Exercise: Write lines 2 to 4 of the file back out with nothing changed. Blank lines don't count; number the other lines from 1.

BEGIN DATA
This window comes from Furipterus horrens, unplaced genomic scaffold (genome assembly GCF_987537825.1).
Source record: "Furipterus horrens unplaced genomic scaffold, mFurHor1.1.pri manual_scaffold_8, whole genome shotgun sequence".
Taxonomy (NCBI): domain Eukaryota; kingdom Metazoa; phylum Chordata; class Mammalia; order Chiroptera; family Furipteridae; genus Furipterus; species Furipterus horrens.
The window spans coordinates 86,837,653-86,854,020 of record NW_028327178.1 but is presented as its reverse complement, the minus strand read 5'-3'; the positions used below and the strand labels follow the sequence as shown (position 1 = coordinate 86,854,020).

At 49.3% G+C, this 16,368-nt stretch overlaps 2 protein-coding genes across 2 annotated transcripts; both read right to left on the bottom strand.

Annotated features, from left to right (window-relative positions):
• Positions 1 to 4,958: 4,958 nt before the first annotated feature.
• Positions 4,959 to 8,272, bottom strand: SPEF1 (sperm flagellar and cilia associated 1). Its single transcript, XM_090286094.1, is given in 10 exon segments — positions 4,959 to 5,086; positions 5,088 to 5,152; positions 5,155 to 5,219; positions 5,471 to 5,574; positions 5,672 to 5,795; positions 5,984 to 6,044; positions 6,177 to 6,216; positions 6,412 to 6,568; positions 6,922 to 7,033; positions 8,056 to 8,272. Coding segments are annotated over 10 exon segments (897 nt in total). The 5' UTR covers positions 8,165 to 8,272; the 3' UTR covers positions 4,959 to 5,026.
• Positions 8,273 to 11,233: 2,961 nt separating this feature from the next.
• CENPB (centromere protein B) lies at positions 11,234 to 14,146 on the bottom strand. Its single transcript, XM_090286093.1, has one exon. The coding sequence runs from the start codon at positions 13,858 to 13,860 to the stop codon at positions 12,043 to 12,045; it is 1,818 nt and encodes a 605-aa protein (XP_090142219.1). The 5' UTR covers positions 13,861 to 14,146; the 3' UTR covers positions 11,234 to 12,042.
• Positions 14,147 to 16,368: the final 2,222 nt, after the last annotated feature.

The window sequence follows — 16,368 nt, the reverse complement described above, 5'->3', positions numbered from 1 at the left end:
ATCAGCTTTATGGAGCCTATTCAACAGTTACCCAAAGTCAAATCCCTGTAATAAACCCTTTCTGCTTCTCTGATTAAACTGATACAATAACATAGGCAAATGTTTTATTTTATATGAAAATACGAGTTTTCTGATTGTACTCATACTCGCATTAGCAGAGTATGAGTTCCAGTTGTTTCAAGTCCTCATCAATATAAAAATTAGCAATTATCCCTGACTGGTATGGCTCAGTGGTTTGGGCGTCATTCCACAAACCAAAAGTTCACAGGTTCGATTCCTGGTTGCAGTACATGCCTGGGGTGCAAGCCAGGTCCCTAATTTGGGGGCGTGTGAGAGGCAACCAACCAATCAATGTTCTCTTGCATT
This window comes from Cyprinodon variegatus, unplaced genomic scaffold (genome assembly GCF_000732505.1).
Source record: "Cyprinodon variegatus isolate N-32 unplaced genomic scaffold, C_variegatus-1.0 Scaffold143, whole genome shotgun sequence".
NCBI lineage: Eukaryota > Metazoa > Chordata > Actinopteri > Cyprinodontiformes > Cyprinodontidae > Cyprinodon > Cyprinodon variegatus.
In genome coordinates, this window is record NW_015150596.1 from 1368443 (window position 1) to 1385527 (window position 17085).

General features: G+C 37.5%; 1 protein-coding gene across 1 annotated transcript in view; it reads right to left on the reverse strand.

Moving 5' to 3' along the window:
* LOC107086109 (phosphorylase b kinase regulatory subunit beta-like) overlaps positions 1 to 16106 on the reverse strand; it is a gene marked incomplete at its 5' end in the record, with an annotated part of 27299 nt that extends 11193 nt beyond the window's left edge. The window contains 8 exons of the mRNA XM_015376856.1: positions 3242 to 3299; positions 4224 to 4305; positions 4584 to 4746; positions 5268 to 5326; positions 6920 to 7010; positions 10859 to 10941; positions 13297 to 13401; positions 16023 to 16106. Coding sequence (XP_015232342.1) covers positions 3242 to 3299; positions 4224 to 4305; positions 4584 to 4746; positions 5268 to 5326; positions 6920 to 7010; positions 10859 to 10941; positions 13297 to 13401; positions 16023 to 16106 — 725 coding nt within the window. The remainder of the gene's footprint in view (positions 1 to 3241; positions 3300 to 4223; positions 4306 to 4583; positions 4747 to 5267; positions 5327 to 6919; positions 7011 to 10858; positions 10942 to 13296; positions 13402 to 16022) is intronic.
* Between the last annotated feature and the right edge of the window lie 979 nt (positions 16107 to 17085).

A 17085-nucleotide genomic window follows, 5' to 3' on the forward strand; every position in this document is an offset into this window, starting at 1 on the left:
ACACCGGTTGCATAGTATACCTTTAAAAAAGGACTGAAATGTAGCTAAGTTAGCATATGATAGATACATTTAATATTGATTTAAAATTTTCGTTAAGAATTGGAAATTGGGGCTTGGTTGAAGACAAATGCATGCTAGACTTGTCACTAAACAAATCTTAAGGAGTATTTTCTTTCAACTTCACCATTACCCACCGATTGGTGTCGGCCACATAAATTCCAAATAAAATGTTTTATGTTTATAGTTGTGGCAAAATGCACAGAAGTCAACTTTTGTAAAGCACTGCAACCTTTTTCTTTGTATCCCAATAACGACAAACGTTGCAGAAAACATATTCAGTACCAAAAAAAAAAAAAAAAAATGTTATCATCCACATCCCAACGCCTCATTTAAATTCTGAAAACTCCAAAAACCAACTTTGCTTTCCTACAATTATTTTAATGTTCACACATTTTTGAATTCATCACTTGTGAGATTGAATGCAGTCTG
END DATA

Source record: "Furipterus horrens unplaced genomic scaffold, mFurHor1.1.pri manual_scaffold_8, whole genome shotgun sequence".
Taxonomy (NCBI): domain Eukaryota; kingdom Metazoa; phylum Chordata; class Mammalia; order Chiroptera; family Furipteridae; genus Furipterus; species Furipterus horrens.
The window spans coordinates 86,837,653-86,854,020 of record NW_028327178.1 but is presented as its reverse complement, the minus strand read 5'-3'; the positions used below and the strand labels follow the sequence as shown (position 1 = coordinate 86,854,020).